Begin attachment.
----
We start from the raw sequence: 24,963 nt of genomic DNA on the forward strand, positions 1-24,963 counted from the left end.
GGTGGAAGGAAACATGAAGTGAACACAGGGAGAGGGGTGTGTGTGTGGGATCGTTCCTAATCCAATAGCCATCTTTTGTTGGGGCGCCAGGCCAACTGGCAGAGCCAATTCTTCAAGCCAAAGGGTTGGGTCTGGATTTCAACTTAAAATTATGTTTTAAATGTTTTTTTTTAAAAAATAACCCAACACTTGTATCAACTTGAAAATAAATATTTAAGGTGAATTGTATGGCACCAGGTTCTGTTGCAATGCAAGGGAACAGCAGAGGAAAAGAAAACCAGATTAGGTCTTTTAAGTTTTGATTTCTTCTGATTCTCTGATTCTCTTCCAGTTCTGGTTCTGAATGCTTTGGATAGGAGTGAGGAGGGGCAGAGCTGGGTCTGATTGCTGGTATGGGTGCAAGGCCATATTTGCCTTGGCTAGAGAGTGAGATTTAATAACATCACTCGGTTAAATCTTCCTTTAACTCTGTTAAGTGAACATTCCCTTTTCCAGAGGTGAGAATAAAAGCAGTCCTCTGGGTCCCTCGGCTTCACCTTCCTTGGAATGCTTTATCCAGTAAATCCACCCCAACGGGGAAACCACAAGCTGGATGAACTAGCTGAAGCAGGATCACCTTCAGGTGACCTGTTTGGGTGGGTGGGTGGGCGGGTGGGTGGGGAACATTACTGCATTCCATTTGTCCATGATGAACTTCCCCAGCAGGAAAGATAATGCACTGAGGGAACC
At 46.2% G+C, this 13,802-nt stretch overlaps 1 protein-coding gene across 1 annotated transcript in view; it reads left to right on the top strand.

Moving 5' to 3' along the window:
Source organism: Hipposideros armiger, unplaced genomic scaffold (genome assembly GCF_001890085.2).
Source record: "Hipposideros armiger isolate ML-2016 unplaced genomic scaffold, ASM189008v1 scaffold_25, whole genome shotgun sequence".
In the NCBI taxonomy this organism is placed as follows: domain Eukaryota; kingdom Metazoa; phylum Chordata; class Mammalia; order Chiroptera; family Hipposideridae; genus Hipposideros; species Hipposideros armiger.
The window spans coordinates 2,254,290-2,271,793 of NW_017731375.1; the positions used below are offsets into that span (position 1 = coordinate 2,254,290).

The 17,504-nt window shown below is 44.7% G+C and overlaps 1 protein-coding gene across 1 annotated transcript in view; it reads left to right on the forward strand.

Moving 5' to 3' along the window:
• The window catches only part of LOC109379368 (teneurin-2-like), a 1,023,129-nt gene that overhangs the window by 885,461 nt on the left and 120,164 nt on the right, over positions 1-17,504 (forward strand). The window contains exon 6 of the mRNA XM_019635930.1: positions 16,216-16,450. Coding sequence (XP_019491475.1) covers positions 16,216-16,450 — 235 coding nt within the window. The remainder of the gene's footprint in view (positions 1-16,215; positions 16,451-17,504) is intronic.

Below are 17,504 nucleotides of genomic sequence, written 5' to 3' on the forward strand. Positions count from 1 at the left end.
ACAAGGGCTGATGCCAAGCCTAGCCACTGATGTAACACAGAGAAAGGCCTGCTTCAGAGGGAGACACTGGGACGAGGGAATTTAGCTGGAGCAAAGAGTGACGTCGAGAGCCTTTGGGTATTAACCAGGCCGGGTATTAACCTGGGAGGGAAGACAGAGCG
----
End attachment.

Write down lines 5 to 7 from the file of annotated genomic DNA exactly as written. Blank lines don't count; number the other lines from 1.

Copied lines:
Source organism: Hipposideros armiger, unplaced genomic scaffold (genome assembly GCF_001890085.2).
Source record: "Hipposideros armiger isolate ML-2016 unplaced genomic scaffold, ASM189008v1 scaffold_25, whole genome shotgun sequence".
In the NCBI taxonomy this organism is placed as follows: domain Eukaryota; kingdom Metazoa; phylum Chordata; class Mammalia; order Chiroptera; family Hipposideridae; genus Hipposideros; species Hipposideros armiger.